With the soft launch of the Beta version, the Insert platform kept the possibility of optimising its user interface while building on an established user experience. In this phase, for the general public, the Insert platform might look like a simple event listing website with a well-defined geographical focus. In order to expand its use as a cultural resource management tool where spaces, equipment or instruments can be shared and exchanged, the consortium need to recruit more users and more activities on one hand, but they also must fine-tune the system’s UX and UI in order to make it more user-friendly.

Screenshot of the Insert platform
Screenshot of the Insert platform.



2.2.3 The Insert programme

The Insert platform is supported by a programming structure that is conceived to bring new cultural events and dynamics to the Újbuda district while also guiding users to the online platform. Besides initiating new collaborations in the area, Insert also acts as a transversal framework that connects existing funding and grants to the objectives embodied by CUP4Creativity: stronger local communities, a dynamic creative sector, new cultural collaborations and circular resource management for the green transition of Újbuda.

In the process of canalising resources towards these objectives, Insert incorporated the funding programme formerly called “Szabad a tér” (“The square is yours”) supporting local communities and resident groups in organising socialising events, small festivals, gatherings. Since late 2022, the programme continues under the “Insert” brand and focuses on street communities.

In addition to giving new focus to existing funding programmes, Insert has also been active in inventing new ways to bring together new cultural initiatives and a broader audience. The “Platán projekt” (“Plane tree project”) was conceived as a prototype for future Insert projects: based on a local resource, mobilising local skills in a collaborative effort to create an asset for local use. In the case of this specific project, recently cut plane trees were collected and reused for street furniture and installations by local art and architecture collectives. In another event series, Insert organised a set of food, wood, sustainable fashion and literature workshops led by selected “influencers,” allowing visitors to explore various fields of the creative industries from the inside.  

Inauguration oInauguration of a bench made from a local plane tree. Photo by Levente Polyakf a bench made from a local plane tree. Photo by Levente Polyak
Inauguration of a bench made from a local plane tree. Photo by Levente Polyak​​.


Most recently, the “Private stage” series brought concerts and theatre performances in apartments, warehouses and galleries normally not accessible to general public. “Private stage,” building on the 1980s tradition of informal cultural venues, has quickly grown into a very successful series, attracting a large number of people both to events and to the Insert platform. In a next step, Insert has launched a call to scout music talent among university students, building on the tradition of university clubs.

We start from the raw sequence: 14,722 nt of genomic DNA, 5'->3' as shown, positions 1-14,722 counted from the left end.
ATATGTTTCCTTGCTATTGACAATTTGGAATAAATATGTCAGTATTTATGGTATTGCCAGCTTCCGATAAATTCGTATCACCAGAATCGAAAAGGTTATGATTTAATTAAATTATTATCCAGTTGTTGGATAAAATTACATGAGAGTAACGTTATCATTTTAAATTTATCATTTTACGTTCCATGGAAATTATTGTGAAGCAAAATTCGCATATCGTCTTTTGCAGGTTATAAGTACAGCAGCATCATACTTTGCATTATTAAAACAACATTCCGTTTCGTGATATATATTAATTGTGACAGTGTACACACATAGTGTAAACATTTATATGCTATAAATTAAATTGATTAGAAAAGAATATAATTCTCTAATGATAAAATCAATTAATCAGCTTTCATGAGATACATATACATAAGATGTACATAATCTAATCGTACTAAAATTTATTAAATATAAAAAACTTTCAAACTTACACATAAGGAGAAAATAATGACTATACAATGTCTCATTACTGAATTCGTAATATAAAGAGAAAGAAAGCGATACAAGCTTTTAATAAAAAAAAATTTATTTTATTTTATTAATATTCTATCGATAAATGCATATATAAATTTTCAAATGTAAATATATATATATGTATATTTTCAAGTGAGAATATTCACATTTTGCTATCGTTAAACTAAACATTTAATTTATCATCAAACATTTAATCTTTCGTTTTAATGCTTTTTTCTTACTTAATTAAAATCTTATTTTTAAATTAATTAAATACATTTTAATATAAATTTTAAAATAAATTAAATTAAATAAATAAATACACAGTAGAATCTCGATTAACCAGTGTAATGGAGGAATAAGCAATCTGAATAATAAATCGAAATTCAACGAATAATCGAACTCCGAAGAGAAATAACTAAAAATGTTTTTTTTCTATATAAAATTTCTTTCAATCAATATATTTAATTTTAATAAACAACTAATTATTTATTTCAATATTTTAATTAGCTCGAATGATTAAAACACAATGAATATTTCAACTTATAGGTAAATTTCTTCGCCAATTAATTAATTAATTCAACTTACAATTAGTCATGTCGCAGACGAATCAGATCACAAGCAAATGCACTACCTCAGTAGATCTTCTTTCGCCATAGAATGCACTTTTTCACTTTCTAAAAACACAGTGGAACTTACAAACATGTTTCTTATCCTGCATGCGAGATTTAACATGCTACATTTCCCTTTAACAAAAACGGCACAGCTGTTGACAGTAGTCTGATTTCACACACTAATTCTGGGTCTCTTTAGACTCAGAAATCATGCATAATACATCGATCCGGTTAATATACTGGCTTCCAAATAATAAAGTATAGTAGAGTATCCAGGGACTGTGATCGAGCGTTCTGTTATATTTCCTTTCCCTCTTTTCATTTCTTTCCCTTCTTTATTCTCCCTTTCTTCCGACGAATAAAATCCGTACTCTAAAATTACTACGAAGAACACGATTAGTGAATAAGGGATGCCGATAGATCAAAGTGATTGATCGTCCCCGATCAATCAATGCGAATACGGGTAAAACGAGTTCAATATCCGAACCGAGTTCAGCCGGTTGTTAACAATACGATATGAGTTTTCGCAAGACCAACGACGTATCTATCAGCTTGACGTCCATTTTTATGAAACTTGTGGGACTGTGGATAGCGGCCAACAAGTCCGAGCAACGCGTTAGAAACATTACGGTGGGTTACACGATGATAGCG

3 Challenges

3.1 Leadership

As foreseen in earlier stages of the project, the project continues to deal with leadership issues. Despite strong political support from district leaders, CUP4Creativity remains relatively isolated within the municipal administration. While district Deputy Mayor for Culture Richárd Barabás continues to be involved in the project both at the strategic and the operative level, there is little connection between the consortium and the various political fractions leading the municipality.

In the first year, monthly coordination meetings were arranged between various departments and the project leadership and a couple of appointments were organised with the whole political leadership. As these encounters have not resulted in more substantial engagement from the side of public officers and politicians, they were discontinued in the second year. In the meanwhile, as more and more details of the project have surfaced, some municipal officers got engaged in CUP4Creativity through their personal interests.

In the second year of the project, with the first tangible results taking shape, new opportunities have emerged to generate more involvement from both political representatives and municipal leaders. The ceremonial opening of Adaptér, for instance, represented an occasion to gather support from both political and administrative leadership: the event was attended by a deputy mayor as well as officers from various departments. There is a general sentiment in the project that with more palpable outcomes, it will be easier to engage people towards more concrete objectives.  


3.2 Public procurement